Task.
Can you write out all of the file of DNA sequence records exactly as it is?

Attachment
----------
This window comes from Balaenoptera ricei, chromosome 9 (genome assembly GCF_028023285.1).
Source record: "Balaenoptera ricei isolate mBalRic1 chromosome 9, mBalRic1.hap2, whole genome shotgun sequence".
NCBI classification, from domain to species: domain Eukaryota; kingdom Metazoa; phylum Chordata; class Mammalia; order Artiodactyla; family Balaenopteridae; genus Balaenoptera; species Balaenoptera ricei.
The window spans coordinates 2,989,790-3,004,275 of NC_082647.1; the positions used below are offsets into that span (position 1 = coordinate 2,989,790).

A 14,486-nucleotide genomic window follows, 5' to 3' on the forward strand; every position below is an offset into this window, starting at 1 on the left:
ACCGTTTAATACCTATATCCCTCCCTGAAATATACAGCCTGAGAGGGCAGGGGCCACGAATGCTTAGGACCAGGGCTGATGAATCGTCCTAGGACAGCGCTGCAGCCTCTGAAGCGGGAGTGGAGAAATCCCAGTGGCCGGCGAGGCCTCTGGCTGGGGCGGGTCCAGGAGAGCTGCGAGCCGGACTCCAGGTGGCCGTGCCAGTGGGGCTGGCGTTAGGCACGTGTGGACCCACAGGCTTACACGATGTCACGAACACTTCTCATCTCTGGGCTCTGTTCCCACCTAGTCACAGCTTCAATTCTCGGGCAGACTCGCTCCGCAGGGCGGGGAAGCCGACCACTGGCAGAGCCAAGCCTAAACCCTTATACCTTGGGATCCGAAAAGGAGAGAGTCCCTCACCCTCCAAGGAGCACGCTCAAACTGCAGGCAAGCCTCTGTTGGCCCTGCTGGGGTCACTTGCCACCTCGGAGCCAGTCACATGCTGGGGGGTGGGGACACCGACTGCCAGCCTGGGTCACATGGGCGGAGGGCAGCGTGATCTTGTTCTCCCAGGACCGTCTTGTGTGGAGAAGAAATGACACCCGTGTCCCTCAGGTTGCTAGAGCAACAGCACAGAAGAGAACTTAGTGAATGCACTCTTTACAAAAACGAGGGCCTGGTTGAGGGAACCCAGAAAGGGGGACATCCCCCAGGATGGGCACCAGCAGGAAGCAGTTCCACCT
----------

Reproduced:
This window comes from Balaenoptera ricei, chromosome 9 (genome assembly GCF_028023285.1).
Source record: "Balaenoptera ricei isolate mBalRic1 chromosome 9, mBalRic1.hap2, whole genome shotgun sequence".
NCBI classification, from domain to species: domain Eukaryota; kingdom Metazoa; phylum Chordata; class Mammalia; order Artiodactyla; family Balaenopteridae; genus Balaenoptera; species Balaenoptera ricei.
The window spans coordinates 2,989,790-3,004,275 of NC_082647.1; the positions used below are offsets into that span (position 1 = coordinate 2,989,790).

A 14,486-nucleotide genomic window follows, 5' to 3' on the forward strand; every position below is an offset into this window, starting at 1 on the left:
ACCGTTTAATACCTATATCCCTCCCTGAAATATACAGCCTGAGAGGGCAGGGGCCACGAATGCTTAGGACCAGGGCTGATGAATCGTCCTAGGACAGCGCTGCAGCCTCTGAAGCGGGAGTGGAGAAATCCCAGTGGCCGGCGAGGCCTCTGGCTGGGGCGGGTCCAGGAGAGCTGCGAGCCGGACTCCAGGTGGCCGTGCCAGTGGGGCTGGCGTTAGGCACGTGTGGACCCACAGGCTTACACGATGTCACGAACACTTCTCATCTCTGGGCTCTGTTCCCACCTAGTCACAGCTTCAATTCTCGGGCAGACTCGCTCCGCAGGGCGGGGAAGCCGACCACTGGCAGAGCCAAGCCTAAACCCTTATACCTTGGGATCCGAAAAGGAGAGAGTCCCTCACCCTCCAAGGAGCACGCTCAAACTGCAGGCAAGCCTCTGTTGGCCCTGCTGGGGTCACTTGCCACCTCGGAGCCAGTCACATGCTGGGGGGTGGGGACACCGACTGCCAGCCTGGGTCACATGGGCGGAGGGCAGCGTGATCTTGTTCTCCCAGGACCGTCTTGTGTGGAGAAGAAATGACACCCGTGTCCCTCAGGTTGCTAGAGCAACAGCACAGAAGAGAACTTAGTGAATGCACTCTTTACAAAAACGAGGGCCTGGTTGAGGGAACCCAGAAAGGGGGACATCCCCCAGGATGGGCACCAGCAGGAAGCAGTTCCACCT